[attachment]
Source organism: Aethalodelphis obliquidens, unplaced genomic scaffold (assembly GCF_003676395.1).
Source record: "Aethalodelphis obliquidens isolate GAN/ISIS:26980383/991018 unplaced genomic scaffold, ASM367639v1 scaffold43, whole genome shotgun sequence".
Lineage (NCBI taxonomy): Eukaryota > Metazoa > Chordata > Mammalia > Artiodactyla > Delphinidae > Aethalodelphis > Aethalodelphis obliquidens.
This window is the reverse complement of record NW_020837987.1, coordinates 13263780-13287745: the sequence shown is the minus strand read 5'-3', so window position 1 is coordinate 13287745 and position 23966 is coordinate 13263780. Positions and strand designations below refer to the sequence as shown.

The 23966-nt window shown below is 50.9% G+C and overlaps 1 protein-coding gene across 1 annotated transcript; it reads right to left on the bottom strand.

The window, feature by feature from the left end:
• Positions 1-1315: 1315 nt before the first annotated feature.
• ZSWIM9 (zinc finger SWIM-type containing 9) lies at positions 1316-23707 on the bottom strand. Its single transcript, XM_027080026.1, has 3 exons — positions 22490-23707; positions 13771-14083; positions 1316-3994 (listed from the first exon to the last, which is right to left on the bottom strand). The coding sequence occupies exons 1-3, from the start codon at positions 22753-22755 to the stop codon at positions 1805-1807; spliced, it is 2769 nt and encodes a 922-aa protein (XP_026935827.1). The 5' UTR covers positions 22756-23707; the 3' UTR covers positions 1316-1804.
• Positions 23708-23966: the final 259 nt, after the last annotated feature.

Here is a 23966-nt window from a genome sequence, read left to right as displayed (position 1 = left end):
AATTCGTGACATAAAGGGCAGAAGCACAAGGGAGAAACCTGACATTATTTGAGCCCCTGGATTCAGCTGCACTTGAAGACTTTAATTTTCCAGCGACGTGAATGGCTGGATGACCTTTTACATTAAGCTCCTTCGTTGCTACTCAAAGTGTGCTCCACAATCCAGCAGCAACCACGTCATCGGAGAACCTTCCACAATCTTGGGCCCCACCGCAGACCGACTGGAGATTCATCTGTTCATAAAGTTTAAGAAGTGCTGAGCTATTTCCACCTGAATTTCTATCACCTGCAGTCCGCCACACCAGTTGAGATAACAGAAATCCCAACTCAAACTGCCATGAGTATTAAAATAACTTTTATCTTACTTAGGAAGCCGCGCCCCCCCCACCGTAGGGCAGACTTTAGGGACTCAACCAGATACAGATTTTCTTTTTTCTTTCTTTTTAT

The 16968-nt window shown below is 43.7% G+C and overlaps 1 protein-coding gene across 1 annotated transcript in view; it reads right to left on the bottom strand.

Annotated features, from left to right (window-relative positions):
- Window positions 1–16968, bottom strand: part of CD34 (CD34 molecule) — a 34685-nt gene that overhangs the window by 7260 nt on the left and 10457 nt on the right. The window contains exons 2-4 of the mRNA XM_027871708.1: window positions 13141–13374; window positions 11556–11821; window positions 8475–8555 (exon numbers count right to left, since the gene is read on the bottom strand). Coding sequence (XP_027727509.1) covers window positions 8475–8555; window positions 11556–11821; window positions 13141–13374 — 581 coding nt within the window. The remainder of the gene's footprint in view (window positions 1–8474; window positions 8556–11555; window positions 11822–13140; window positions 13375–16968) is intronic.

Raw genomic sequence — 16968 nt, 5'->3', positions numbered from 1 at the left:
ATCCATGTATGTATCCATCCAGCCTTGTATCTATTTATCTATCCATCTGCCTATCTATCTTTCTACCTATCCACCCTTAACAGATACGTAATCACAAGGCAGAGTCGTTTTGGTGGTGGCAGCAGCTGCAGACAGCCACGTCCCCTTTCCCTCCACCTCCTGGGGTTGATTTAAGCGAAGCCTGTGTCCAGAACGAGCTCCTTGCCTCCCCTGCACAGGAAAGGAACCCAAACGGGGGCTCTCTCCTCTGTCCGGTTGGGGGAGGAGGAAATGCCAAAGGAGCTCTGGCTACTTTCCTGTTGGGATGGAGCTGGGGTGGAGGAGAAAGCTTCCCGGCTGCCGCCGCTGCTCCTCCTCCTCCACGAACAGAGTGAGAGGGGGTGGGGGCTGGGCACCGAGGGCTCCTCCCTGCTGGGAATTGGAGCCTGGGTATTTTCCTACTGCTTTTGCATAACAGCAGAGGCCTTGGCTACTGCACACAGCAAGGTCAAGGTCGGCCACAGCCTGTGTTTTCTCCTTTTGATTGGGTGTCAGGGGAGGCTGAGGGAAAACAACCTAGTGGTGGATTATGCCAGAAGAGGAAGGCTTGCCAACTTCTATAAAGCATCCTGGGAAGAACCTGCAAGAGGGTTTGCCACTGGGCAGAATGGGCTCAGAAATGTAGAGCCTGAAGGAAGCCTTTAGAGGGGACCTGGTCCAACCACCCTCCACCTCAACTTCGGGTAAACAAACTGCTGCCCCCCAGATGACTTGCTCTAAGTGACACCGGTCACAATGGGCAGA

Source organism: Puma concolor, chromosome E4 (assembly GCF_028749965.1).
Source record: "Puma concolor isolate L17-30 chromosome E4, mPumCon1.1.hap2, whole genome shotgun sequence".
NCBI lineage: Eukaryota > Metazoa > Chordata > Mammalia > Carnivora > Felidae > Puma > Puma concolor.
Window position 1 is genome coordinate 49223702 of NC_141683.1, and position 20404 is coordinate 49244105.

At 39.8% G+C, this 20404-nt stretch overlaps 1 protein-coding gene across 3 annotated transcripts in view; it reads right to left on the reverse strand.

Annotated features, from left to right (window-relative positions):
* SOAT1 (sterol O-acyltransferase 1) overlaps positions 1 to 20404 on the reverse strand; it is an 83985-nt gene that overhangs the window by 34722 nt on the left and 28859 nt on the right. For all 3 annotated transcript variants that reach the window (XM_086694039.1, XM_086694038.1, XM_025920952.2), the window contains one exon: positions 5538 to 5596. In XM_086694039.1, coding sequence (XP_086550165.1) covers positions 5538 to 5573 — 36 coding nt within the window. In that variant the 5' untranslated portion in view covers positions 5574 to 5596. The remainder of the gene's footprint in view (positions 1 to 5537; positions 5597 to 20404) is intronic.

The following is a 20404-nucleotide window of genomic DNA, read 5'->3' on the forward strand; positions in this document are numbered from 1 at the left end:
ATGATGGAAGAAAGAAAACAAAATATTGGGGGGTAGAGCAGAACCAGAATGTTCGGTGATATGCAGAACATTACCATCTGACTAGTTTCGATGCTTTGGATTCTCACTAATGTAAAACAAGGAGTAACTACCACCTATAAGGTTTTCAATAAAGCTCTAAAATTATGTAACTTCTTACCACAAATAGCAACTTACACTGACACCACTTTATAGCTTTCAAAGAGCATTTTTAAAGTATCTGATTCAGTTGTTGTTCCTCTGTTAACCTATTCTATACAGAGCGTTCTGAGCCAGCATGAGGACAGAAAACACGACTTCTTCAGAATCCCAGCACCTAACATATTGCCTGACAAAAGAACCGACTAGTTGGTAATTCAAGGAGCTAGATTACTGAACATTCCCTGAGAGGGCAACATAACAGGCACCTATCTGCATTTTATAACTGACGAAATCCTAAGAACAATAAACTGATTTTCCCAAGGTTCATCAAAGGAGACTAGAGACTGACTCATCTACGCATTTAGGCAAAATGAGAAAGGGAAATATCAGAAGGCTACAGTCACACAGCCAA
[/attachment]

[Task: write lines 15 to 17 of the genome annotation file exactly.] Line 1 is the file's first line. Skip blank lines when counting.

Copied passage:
Raw genomic sequence — 16968 nt, 5'->3', positions numbered from 1 at the left:
ATCCATGTATGTATCCATCCAGCCTTGTATCTATTTATCTATCCATCTGCCTATCTATCTTTCTACCTATCCACCCTTAACAGATACGTAATCACAAGGCAGAGTCGTTTTGGTGGTGGCAGCAGCTGCAGACAGCCACGTCCCCTTTCCCTCCACCTCCTGGGGTTGATTTAAGCGAAGCCTGTGTCCAGAACGAGCTCCTTGCCTCCCCTGCACAGGAAAGGAACCCAAACGGGGGCTCTCTCCTCTGTCCGGTTGGGGGAGGAGGAAATGCCAAAGGAGCTCTGGCTACTTTCCTGTTGGGATGGAGCTGGGGTGGAGGAGAAAGCTTCCCGGCTGCCGCCGCTGCTCCTCCTCCTCCACGAACAGAGTGAGAGGGGGTGGGGGCTGGGCACCGAGGGCTCCTCCCTGCTGGGAATTGGAGCCTGGGTATTTTCCTACTGCTTTTGCATAACAGCAGAGGCCTTGGCTACTGCACACAGCAAGGTCAAGGTCGGCCACAGCCTGTGTTTTCTCCTTTTGATTGGGTGTCAGGGGAGGCTGAGGGAAAACAACCTAGTGGTGGATTATGCCAGAAGAGGAAGGCTTGCCAACTTCTATAAAGCATCCTGGGAAGAACCTGCAAGAGGGTTTGCCACTGGGCAGAATGGGCTCAGAAATGTAGAGCCTGAAGGAAGCCTTTAGAGGGGACCTGGTCCAACCACCCTCCACCTCAACTTCGGGTAAACAAACTGCTGCCCCCCAGATGACTTGCTCTAAGTGACACCGGTCACAATGGGCAGA

Source organism: Puma concolor, chromosome E4 (assembly GCF_028749965.1).